Going for Gold - By Jacqueline Duke

 (Originally published in the Sept 25, 2010 issue of The Blood-Horse magazine. Feel free to share your own thoughts and opinions at the bottom of the column.)   

The largest, deepest pool of equine talent ever assembled has arrived in Kentucky. And, no, it’s not the contenders for the 2010 Breeders’ Cup World Championships. Some 800 horses from all corners of the globe are converging on the Kentucky Horse Park for the Alltech FEI World Equestrian Games, making Lexington inarguably the Equine Capital of the World from Sept. 25-Oct. 10.

During the 16-day run, horse-and-rider combinations from 58 nations will participate in eight internationally recognized disciplines: dressage, three-day eventing, show jumping, reining, driving, vaulting, endurance, and paraequestrian. For equine sport aficionados, it’s like having the Super Bowl, World Series, NBA Finals, World Cup soccer finals, and PGA Championship back to back in one location.

The United States made the successful bid four years ago to host the 2010 event, the first World Games ever staged on American soil. Securing, organizing, and producing the Games has been no easy task, particularly in the wake of a worldwide recession. Ticket sales have fallen well below the projected 600,000-plus, causing organizers to abandon free shuttle service and other amenities and to charge high prices for parking. The high cost of attending the Games has drawn much criticism. Other worries abound, from potential traffic nightmares to the impression downtown Lexington will make on worldly visitors.

Whatever trepidations might exist about its staging, the 2010 Games promise an unsurpassed level of competition in a venue whose scope and horse-friendly features far exceed those ever envisioned by Horse Park founders. The Games also will let the Bluegrass show off its finest product—the Thoroughbred—on course, at breeding farms, and, toward the end of the Games, at the Keeneland fall race meet.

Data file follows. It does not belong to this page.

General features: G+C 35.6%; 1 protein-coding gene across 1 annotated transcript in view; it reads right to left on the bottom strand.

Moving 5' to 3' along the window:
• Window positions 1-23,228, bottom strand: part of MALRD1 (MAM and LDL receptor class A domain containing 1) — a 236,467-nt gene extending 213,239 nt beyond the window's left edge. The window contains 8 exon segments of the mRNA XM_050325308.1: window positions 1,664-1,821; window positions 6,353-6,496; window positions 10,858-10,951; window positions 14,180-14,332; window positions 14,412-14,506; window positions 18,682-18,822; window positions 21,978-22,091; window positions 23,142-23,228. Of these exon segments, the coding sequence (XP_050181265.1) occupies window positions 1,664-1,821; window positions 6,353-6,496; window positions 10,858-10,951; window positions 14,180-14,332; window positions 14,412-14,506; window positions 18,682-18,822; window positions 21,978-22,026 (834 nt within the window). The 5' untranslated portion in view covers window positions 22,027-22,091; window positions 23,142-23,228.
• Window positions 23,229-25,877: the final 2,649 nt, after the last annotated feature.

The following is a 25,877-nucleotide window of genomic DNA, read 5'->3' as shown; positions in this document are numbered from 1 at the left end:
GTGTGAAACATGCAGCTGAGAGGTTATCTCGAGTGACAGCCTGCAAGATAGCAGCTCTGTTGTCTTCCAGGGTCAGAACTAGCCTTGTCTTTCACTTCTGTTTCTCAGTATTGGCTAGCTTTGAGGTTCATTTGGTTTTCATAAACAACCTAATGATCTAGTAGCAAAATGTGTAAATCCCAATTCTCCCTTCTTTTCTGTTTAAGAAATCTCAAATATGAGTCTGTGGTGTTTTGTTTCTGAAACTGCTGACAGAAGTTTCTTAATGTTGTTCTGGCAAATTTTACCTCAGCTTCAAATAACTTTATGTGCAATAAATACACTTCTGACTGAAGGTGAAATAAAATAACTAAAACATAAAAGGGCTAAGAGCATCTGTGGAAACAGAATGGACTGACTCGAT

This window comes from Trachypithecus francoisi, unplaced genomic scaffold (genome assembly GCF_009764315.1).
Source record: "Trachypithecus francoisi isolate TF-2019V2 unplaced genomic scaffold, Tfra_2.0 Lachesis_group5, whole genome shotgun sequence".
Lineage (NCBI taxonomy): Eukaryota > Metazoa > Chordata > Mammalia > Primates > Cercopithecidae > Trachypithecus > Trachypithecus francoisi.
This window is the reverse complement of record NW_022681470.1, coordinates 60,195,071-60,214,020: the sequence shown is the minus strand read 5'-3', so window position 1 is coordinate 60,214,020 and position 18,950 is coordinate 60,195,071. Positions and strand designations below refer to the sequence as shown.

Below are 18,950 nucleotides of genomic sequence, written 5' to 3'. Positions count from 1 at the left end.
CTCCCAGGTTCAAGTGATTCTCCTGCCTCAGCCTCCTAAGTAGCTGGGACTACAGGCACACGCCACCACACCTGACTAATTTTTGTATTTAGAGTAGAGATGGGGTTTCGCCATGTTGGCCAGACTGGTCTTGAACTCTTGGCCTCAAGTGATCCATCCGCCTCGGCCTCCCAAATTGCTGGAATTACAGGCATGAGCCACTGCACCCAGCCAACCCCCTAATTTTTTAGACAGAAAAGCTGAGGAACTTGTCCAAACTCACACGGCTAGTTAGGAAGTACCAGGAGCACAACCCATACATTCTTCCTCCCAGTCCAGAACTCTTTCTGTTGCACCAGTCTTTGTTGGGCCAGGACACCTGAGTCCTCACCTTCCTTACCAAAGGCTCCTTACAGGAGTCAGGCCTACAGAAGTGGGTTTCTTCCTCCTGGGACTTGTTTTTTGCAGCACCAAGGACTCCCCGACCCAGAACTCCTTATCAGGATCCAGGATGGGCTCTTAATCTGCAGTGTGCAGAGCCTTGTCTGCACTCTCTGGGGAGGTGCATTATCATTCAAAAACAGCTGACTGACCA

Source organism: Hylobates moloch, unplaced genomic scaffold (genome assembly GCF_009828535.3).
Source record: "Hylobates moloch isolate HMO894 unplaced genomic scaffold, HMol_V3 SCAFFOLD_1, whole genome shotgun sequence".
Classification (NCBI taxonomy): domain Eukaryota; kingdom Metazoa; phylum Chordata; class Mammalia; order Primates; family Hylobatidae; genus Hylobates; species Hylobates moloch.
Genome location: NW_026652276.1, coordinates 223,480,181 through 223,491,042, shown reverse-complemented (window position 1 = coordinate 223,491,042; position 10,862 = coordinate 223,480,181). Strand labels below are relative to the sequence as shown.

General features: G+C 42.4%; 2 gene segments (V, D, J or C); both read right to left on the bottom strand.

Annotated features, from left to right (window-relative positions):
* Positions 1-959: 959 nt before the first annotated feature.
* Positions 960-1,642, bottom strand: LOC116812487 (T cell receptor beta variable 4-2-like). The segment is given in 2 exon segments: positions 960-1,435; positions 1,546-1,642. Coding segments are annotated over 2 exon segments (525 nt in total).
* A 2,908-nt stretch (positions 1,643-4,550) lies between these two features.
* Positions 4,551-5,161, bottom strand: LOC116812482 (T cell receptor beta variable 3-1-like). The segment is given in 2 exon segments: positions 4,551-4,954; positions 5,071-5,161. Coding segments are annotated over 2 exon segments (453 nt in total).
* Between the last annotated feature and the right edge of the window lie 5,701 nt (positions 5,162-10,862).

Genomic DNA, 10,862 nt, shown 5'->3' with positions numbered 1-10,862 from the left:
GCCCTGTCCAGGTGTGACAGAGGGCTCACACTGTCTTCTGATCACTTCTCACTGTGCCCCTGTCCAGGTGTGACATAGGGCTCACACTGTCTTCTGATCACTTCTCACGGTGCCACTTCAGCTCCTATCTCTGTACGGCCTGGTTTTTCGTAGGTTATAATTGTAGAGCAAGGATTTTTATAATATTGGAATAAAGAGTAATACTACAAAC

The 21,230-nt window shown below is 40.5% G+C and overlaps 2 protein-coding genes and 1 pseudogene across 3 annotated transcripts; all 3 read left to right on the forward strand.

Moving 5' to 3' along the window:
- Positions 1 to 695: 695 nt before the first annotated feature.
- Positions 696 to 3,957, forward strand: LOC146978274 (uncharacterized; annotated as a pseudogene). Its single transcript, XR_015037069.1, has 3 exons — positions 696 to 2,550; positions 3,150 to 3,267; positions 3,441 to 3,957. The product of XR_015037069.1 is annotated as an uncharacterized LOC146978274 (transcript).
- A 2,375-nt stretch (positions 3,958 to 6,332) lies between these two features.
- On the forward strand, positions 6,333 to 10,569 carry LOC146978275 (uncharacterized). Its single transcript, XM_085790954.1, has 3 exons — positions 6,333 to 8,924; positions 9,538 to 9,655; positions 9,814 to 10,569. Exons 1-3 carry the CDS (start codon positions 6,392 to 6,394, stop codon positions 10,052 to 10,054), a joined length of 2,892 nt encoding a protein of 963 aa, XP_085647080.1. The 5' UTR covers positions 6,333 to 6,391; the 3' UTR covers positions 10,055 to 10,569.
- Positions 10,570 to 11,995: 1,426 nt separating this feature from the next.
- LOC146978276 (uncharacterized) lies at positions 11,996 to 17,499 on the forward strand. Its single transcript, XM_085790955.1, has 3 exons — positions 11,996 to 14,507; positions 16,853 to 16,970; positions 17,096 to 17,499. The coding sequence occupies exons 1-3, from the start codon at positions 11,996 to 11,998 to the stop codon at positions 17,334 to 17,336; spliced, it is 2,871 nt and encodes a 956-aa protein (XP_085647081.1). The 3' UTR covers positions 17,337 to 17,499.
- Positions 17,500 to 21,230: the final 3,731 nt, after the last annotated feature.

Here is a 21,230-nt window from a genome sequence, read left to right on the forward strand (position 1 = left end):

While the Thoroughbred has a rich and well-known legacy as a racing animal, its contributions to other equine sports are significant both in terms of blood and accomplishment. When the Kentucky Horse Park held its very first competition, the 1978 World Championships for eventing, American Bruce Davidson and the ex-racehorse Might Tango galloped home on the new cross country course to take individual gold. The emergence of the Rolex Kentucky Three-Day Event as one of the world’s premier competitions coincided with a run of great Thoroughbred eventers starting in the 1980s. Who can forget Davidson and his wonderful gallopers JJ Babu and Dr. Peaches, who won Rolex a record three times…Kim Severson and Winsome Adante…Phillip Dutton and The Foreman. Many ex-racehorses who didn’t quite find their stride on traditional ovals have found their stakes-winning form in the galloping lanes and over the taxing, tricky obstacles at the Kentucky Horse Park.

The Thoroughbred is well represented in the three-day event at the World Equestrian Games. The charismatic ex-claimer Courageous Comet, recent winner of the Rood & Riddle Thoroughbred Sport Horse of the Year Award, and rider Becky Holder will represent the United States as individuals, as will Madiba and Karen O’Connor. Three of the four members of the U.S. three-day team are also mounted on Thoroughbreds, one of them being Bruce “Buck” Davidson Jr., on the scene 32 years after his father’s great triumph.

It’s been many years since a Thoroughbred dominated international show jumping. And with the exception of the American-bred Keen in the mid-1970s and early ’80s, dressage has always been a warmblood’s game. Nevertheless, the Thoroughbred is represented in the ancestry of a wide range of World Games competitors, including the Dutch stallion Moorlands Totilas, whom connoisseurs consider perhaps the greatest dressage horse ever. And what would the modern Quarter Horse, and hence reining horse, be without the Thoroughbred? An infusion of heart here; a dose of agility, there—the Thoroughbred has contributed to the best qualities of horses bred for nearly every discipline.

The Thoroughbred-World Equestrian Games connection also exists in the form of Sheikh Mohammed of Dubai, the international Thoroughbred owner/breeder who is expected to compete in the 100-mile endurance test. Chester Weber, scion of Live Oak Stud, is the national four-in-hand driving champion and a hot favorite for a medal. Tina Konyot, the national dressage champion, is the girlfriend of Hall of Fame trainer Roger Attfield, who no doubt will be in the stands cheering her on.

Ties to the Thoroughbred make it fitting, then, that the 2010 World Equestrian Games are taking place at the Kentucky Horse Park, in the shadow of the oversized statue of Man o’ War and under the curious gazes of champion retirees Cigar and Funny Cide. We welcome the Games to Kentucky and hope the 2010 edition is just the first.

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